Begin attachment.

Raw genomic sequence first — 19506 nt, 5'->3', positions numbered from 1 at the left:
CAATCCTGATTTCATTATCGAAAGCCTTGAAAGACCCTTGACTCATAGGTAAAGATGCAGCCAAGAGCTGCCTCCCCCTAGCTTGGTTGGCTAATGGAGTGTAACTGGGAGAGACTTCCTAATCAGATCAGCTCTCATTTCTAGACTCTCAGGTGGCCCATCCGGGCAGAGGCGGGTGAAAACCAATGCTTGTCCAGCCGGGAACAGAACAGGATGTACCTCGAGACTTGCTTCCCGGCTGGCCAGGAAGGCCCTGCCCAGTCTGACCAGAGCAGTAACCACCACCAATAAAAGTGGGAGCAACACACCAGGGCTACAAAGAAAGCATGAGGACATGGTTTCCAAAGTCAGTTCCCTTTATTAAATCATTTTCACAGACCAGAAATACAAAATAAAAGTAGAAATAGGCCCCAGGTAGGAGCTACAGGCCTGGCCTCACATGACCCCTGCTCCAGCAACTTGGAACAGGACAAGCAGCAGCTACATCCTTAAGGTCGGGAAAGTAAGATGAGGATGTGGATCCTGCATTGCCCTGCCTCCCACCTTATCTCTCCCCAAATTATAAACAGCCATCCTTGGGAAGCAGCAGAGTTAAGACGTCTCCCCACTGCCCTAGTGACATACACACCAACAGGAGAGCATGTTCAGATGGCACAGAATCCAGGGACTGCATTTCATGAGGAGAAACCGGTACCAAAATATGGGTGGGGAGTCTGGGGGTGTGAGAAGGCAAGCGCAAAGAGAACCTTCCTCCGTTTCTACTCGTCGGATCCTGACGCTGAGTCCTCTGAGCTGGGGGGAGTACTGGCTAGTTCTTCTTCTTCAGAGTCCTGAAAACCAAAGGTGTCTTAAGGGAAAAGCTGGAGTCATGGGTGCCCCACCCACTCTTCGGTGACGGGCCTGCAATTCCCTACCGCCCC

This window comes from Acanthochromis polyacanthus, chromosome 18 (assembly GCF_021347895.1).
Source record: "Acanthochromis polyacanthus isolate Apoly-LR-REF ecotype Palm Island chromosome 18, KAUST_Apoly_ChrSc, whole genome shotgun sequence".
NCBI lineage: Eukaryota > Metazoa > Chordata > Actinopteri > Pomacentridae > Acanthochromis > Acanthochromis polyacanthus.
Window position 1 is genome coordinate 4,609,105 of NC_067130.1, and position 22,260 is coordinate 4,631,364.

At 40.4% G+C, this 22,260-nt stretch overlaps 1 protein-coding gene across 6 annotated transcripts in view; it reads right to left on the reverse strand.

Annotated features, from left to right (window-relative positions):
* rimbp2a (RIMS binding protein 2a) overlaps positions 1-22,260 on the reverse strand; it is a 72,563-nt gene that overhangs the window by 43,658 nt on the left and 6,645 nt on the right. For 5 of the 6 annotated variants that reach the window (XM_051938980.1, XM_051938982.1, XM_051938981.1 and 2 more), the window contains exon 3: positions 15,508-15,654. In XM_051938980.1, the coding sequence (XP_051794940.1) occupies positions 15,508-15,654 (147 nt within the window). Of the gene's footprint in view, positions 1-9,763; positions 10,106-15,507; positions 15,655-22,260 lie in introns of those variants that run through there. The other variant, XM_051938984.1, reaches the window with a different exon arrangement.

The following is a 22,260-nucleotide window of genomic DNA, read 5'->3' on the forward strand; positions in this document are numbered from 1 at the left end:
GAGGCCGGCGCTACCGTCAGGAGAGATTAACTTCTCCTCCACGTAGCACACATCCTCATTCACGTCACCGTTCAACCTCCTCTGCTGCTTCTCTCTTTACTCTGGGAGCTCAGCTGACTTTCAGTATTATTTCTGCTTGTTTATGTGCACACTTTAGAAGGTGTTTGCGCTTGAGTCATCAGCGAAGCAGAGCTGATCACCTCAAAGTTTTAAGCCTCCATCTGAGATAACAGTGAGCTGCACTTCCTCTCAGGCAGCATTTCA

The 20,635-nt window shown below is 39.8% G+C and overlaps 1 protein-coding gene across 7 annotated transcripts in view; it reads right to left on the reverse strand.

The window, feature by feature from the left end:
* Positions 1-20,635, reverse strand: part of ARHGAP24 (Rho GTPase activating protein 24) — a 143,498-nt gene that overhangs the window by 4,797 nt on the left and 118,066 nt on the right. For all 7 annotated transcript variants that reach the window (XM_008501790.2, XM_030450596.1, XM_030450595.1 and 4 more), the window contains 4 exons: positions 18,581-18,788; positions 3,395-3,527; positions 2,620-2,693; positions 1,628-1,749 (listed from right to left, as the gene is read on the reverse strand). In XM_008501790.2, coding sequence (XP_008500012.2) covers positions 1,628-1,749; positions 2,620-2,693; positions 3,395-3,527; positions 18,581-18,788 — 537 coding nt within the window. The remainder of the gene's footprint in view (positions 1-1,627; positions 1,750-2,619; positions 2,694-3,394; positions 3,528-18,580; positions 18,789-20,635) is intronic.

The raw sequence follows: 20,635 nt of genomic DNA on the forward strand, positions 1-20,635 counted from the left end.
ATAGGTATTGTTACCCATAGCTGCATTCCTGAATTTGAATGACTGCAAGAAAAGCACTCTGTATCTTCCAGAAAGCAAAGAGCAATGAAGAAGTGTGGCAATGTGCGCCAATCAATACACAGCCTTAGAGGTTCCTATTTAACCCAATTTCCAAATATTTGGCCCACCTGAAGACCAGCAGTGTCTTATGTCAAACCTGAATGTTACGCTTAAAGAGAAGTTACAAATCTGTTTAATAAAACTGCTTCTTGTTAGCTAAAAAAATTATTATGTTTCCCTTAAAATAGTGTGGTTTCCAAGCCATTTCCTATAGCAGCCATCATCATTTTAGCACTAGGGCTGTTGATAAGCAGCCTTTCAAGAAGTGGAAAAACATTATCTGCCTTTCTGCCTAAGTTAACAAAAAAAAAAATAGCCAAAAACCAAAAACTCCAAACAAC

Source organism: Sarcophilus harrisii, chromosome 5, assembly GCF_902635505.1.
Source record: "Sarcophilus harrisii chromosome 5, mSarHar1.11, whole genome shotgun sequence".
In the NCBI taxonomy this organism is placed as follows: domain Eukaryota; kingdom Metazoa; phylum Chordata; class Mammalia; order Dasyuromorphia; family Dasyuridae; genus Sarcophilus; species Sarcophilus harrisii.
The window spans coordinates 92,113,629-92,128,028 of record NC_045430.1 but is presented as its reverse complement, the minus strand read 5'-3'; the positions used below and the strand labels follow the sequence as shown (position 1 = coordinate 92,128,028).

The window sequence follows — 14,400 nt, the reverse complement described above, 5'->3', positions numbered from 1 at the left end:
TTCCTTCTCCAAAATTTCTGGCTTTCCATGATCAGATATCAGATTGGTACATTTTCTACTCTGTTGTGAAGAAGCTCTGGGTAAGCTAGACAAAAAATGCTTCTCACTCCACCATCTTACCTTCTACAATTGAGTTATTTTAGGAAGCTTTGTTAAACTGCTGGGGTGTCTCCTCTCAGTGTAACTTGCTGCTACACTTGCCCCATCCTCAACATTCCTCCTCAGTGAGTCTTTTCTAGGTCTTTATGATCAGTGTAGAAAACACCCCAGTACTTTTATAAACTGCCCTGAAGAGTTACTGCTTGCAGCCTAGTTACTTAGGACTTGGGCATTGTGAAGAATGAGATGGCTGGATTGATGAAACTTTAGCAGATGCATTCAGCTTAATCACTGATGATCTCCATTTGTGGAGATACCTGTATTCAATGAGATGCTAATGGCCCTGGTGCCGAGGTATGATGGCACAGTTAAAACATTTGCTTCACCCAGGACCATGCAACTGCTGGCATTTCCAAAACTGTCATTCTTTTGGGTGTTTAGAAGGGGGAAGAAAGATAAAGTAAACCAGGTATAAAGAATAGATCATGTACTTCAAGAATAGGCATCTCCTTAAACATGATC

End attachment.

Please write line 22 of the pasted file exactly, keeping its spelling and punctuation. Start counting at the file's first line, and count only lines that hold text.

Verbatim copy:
TTCCTTCTCCAAAATTTCTGGCTTTCCATGATCAGATATCAGATTGGTACATTTTCTACTCTGTTGTGAAGAAGCTCTGGGTAAGCTAGACAAAAAATGCTTCTCACTCCACCATCTTACCTTCTACAATTGAGTTATTTTAGGAAGCTTTGTTAAACTGCTGGGGTGTCTCCTCTCAGTGTAACTTGCTGCTACACTTGCCCCATCCTCAACATTCCTCCTCAGTGAGTCTTTTCTAGGTCTTTATGATCAGTGTAGAAAACACCCCAGTACTTTTATAAACTGCCCTGAAGAGTTACTGCTTGCAGCCTAGTTACTTAGGACTTGGGCATTGTGAAGAATGAGATGGCTGGATTGATGAAACTTTAGCAGATGCATTCAGCTTAATCACTGATGATCTCCATTTGTGGAGATACCTGTATTCAATGAGATGCTAATGGCCCTGGTGCCGAGGTATGATGGCACAGTTAAAACATTTGCTTCACCCAGGACCATGCAACTGCTGGCATTTCCAAAACTGTCATTCTTTTGGGTGTTTAGAAGGGGGAAGAAAGATAAAGTAAACCAGGTATAAAGAATAGATCATGTACTTCAAGAATAGGCATCTCCTTAAACATGATC